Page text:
I’ve pasted in an FX promo that features Ally Walker’s Agent Stahl:

On Sin Nombre and Frozen River as Post-Westerns

From Neil Campbell:

Some Thoughts on post-Westerns Sin Nombre and Frozen River:

The ‘post-industrial’ post-Western.

The website ‘Five in Focus’ was one of the first to recognize the ways by which Sin Nombre had ‘reinvented the western’. In a piece entitled ‘Sin Nombre’s Westerns’ it argues that the film ‘reinvents the western––our [ie USA’s] most classic genre of people striking out for a better life’. It continues: ‘The elements are all there––the vast landscapes, the frontier justice, the gangs of outlaws, and a train noisily slicing through the frontier. They are just re-organized in a different way.’ Equally, in ‘The L Magazine’ Benjamin Sutton wrote,

Looks can be deceiving, though, and just because there aren’t any stirrups, 10-gallon hats and dusty Main Street showdowns in theaters right now doesn’t mean the Western’s been put out to pasture. Its setting has simply shifted from the Southwest to South of the Mexican border, its protagonists no longer tight-lipped Hollywood hunks, but young, desperate dreamers scrambling North from Latin America. Immigration movies are the new Westerns, and Sin Nombre is the refashioned genre’s latest iteration.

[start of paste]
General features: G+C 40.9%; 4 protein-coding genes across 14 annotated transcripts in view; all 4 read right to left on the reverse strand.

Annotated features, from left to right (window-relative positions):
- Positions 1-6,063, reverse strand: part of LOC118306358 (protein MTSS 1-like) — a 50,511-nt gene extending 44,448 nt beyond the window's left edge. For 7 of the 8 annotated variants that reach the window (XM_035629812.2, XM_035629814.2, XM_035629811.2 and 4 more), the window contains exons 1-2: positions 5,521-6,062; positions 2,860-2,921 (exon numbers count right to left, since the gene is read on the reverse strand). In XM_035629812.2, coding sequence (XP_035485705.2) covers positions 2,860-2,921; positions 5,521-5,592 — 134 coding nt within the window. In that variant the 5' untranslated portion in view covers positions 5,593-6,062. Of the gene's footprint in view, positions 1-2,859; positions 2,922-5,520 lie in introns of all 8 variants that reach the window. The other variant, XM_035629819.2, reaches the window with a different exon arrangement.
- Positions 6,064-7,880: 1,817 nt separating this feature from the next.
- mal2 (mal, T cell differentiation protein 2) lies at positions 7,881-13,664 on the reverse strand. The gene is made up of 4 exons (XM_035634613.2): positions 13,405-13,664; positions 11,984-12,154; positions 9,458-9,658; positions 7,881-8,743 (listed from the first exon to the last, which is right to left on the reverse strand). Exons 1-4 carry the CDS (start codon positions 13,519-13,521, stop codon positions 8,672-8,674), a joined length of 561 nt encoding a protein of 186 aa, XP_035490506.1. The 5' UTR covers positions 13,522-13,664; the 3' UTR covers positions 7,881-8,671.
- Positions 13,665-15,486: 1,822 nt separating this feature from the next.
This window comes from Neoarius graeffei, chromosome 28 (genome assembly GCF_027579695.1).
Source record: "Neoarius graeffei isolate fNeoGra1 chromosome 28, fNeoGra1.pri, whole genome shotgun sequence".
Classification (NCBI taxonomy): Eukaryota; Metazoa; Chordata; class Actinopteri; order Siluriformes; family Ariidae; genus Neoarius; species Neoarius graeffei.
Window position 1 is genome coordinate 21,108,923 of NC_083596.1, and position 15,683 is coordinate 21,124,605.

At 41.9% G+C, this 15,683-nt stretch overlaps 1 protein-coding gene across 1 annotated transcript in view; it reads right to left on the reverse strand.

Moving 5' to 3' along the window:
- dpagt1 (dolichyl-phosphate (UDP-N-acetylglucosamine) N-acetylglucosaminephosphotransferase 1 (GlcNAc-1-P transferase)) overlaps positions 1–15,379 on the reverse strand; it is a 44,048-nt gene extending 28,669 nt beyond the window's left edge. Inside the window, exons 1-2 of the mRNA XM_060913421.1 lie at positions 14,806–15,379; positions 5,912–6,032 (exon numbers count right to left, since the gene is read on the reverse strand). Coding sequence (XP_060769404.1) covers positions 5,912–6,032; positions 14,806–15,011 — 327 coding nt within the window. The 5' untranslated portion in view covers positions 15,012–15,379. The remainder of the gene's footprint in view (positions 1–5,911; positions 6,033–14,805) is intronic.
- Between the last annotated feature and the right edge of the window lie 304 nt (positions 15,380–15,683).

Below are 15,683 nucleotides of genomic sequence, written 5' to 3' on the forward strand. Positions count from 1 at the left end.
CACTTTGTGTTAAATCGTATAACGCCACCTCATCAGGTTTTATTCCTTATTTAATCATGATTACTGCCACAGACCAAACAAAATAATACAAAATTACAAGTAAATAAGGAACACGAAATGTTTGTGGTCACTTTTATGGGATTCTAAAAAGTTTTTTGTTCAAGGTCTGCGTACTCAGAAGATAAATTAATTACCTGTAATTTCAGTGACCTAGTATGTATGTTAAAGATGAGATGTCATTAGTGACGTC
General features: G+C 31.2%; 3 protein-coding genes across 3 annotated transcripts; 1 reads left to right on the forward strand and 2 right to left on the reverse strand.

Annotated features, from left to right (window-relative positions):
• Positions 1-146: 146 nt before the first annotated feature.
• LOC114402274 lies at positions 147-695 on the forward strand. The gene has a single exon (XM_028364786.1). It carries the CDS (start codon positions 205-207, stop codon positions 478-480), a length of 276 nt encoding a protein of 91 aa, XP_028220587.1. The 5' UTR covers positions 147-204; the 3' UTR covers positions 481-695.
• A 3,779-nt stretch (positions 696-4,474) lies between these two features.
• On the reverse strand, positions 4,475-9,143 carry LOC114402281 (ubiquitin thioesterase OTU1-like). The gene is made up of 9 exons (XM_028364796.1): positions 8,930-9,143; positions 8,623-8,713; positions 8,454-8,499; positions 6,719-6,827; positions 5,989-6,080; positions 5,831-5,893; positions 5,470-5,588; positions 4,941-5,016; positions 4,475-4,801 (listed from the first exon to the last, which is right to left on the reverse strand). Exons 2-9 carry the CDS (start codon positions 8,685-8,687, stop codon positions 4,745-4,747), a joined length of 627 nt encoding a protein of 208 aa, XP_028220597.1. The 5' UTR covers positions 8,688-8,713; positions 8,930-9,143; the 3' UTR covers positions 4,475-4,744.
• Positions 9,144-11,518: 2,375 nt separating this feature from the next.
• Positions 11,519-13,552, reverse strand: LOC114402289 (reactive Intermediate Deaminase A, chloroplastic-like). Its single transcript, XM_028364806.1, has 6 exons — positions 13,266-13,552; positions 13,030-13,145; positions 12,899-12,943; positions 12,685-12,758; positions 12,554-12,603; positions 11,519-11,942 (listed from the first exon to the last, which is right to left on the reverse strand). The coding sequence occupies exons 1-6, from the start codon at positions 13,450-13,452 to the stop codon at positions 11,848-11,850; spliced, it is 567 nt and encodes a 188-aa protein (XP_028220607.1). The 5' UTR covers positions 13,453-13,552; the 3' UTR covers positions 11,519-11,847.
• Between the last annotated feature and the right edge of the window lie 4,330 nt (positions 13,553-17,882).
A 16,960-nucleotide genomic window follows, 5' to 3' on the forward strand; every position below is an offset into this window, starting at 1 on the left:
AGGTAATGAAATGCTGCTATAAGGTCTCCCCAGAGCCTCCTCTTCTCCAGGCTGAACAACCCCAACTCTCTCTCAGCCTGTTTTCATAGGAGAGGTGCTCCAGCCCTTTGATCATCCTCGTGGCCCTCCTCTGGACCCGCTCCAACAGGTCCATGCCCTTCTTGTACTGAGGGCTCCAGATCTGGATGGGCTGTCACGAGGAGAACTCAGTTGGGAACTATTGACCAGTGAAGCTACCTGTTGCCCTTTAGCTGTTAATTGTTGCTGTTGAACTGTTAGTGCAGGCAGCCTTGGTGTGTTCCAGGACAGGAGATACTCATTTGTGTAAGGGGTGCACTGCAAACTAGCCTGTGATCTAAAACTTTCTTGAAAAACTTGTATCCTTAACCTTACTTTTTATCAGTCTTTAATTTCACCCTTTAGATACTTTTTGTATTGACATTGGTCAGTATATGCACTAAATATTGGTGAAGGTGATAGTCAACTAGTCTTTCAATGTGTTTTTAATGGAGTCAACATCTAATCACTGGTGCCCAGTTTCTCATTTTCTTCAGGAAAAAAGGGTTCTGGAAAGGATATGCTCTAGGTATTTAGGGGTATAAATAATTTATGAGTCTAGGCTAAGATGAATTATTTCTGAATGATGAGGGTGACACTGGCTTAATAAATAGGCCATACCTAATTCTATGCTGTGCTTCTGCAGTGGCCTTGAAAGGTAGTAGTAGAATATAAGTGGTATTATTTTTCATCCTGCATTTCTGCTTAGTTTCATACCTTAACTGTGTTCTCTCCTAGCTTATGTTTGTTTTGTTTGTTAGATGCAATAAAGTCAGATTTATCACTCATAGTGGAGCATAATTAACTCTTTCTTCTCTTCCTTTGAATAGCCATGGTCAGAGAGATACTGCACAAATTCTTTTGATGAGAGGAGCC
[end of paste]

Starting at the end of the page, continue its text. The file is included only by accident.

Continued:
In a recent article in The Guardian (17th July, 2009), however, Xan Brooks argues that this trend for ‘refashioned’ ‘new Westerns’ extends to other points of the compass as well:

The western, it transpires, has not died out. It has simply changed shape, colour and compass point … Sin Nombre focuses on a bunch of imperilled Central American migrants who hop a train to Texas, travelling to America ‘not in God’s hands, but in the hands of the devil’. In Frozen River, Melissa Leo plays a single mum who helps the local Mohawk tribe smuggle Pakistani immigrants across the Canadian border. One film is heading north; the other headed south. Both, according to their directors, are essentially westerns. (4)